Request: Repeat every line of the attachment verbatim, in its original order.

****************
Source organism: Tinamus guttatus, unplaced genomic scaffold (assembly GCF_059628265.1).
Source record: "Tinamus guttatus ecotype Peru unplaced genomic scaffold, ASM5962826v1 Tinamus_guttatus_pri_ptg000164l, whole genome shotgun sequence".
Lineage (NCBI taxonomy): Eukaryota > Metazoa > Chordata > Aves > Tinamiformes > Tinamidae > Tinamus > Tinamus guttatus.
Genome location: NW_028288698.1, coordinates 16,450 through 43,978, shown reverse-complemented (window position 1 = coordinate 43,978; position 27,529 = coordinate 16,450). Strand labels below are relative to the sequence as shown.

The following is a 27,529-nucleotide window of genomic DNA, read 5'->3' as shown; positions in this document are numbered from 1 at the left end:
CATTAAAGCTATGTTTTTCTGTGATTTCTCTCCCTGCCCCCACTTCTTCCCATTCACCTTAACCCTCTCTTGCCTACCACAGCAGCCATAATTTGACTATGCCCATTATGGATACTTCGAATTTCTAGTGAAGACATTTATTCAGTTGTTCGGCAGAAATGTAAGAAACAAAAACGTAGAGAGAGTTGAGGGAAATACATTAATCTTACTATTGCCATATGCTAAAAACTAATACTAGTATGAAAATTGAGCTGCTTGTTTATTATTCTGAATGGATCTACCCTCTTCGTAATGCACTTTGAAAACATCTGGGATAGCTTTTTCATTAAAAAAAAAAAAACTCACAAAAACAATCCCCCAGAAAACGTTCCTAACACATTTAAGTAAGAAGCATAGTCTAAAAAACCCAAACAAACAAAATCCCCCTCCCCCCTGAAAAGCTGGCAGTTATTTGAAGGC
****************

Source organism: Tinamus guttatus, unplaced genomic scaffold (assembly GCF_059628265.1).
Source record: "Tinamus guttatus ecotype Peru unplaced genomic scaffold, ASM5962826v1 Tinamus_guttatus_pri_ptg000164l, whole genome shotgun sequence".
Lineage (NCBI taxonomy): Eukaryota > Metazoa > Chordata > Aves > Tinamiformes > Tinamidae > Tinamus > Tinamus guttatus.
Genome location: NW_028288698.1, coordinates 16,450 through 43,978, shown reverse-complemented (window position 1 = coordinate 43,978; position 27,529 = coordinate 16,450). Strand labels below are relative to the sequence as shown.

The following is a 27,529-nucleotide window of genomic DNA, read 5'->3' as shown; positions in this document are numbered from 1 at the left end:
CATTAAAGCTATGTTTTTCTGTGATTTCTCTCCCTGCCCCCACTTCTTCCCATTCACCTTAACCCTCTCTTGCCTACCACAGCAGCCATAATTTGACTATGCCCATTATGGATACTTCGAATTTCTAGTGAAGACATTTATTCAGTTGTTCGGCAGAAATGTAAGAAACAAAAACGTAGAGAGAGTTGAGGGAAATACATTAATCTTACTATTGCCATATGCTAAAAACTAATACTAGTATGAAAATTGAGCTGCTTGTTTATTATTCTGAATGGATCTACCCTCTTCGTAATGCACTTTGAAAACATCTGGGATAGCTTTTTCATTAAAAAAAAAAAAACTCACAAAAACAATCCCCCAGAAAACGTTCCTAACACATTTAAGTAAGAAGCATAGTCTAAAAAACCCAAACAAACAAAATCCCCCTCCCCCCTGAAAAGCTGGCAGTTATTTGAAGGC